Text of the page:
Matilda played an important part in the war efforts in the First World War. She had always wanted to be involved in the Navy and took the first opportunity she could, by joining the Women’s Naval Service. She was posted to the Royal Naval Air Service Training Establishment at Cranwell. She helped give homes to refugees and also helped in a soldier’s hospital in Corsham which opened just after the beginning of the First World War, then went out to France to help with a canteen for French soldiers. She and the Lacock community also helped in the Second World War by giving Lacock Abbey over to a London elementary school, using the South Gallery for the teaching of about 85 children. She was also required to house other people, usually servicemen with their wives and other people helping the war effort. She received an MBE in 1919 following her work in the First World War, which became a CBE in 1947.
When she was left Lacock in her uncle’s will, she was very surprised as he had never suggested any intention of leaving even part of his property to her. When her brother refused the estate, she took it on as best she could. The main difference she made at Lacock was to make the house and village much more sociable. She was a naturally sociable person, very different from her uncle. She was careful to maintain the good relationship between the landlord and her tenants which had been set up by Charles Henry Talbot, which was difficult during the war, but it seems that she managed it very well.
Matilda held many parties at Lacock. She wrote in her book, talking about the Great Hall, “In recent days, as well as receptions, we have had concerts, children’s parties, photographic commemorations, study circles and cookery exhibitions. We have danced Scotch reels in it and played Hallow-e’en games, and the room seems to adjust itself at once to whatever is wanted”. She also put on special events for the community. The first was held after the end of the war, and consisted of a party for the tenants held in the abbey, which seemed to go down very well with the Lacock residents. Matilda seemed to have a knack for making people around her get on with each other. The most notable party she held was a pageant in 1932 to mark the 700th anniversary of the founding of the abbey. In the pageant, local people dressed as they would have done in the 13th century, they cooked food that would have been eaten at the time, using traditional methods, and Matilda herself dressed up as Ela, Countess of Salisbury and led the procession. It was a large-scale event and we have many photographs and postcards of it in the Lacock collection and elsewhere at the History Centre, as well as programmes and a booklet, and some correspondence between Matilda and the estate agent Richard Foley concerning the arrangements for the pageant.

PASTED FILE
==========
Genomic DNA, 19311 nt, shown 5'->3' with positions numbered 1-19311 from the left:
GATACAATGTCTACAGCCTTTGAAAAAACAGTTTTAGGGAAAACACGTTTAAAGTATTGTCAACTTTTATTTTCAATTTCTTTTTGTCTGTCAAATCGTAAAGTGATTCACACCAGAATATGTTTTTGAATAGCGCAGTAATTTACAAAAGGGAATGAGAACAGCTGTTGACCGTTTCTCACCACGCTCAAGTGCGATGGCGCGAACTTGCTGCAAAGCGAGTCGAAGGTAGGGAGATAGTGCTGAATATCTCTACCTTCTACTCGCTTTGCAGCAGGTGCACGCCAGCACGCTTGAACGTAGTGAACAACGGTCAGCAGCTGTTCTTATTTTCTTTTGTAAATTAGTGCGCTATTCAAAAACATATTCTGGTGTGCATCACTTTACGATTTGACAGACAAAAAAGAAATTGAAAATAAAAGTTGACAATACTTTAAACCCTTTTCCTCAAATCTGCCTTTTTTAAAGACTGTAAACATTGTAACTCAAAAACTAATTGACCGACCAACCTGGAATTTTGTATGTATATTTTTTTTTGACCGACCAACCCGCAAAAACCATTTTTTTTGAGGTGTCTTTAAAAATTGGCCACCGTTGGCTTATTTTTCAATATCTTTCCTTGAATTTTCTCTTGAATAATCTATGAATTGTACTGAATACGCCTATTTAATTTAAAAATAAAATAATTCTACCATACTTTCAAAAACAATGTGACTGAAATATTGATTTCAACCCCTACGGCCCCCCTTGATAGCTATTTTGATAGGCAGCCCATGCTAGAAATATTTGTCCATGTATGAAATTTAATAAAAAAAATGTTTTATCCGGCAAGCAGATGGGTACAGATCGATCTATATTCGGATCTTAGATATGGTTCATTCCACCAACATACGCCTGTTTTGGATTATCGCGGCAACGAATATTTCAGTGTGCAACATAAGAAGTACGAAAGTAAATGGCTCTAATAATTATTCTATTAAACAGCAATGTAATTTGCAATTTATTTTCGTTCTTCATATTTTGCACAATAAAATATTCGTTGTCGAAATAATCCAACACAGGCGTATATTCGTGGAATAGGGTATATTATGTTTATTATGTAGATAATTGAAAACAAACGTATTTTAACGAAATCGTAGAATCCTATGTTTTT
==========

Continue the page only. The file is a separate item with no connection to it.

There were well over 10,000 attendees at the pageant. Two years later, in 1934, Matilda and her brother organised a centenary celebration of the work of William Henry Fox Talbot, and towards the end of that decade she hosted a two-day cookery exhibition at Lacock, showing off delicacies from all around the country and holding demonstrations in the ballroom. She certainly seemed to love providing hospitality for great numbers of people. In her book, she wrote “I remember in my uncle’s time, when life was necessarily sometimes very quiet, I used to feel that the house didn’t really want to be so quiet, but would like to have a party: if that were so, that desire has certainly been satisfied”.
In 1944, Matilda gave Lacock’s copy of Magna Carta to the British Museum. It was not really any part of Lacock’s estate history, having been part of the papers of William Longspee, Ela’s husband, when he was sheriff of Wiltshire. Matilda and her brother had often thought that it should not remain at Lacock but instead be available to the public. Despite going through some financial difficulties following her uncle’s death and her inheritance and subsequent death duties needing to be paid, she had no intention of selling the document, instead gifting it to the museum. They made a facsimile of the charter so that Matilda could keep a copy. The year after she gave the Magna Carta to the British Museum, the museum loaned the original document to the Library of Congress at Washington for two years. Matilda was invited to be a guest at the handing-over ceremony. She was a privileged guest there and took the opportunity to visit various places.
The same year, she finally decided to give Lacock itself to the National Trust. This was a decision that had been considered for some decades. She continued to live at the abbey as a tenant until her death.
Matilda died in 1958 and was buried at Lacock.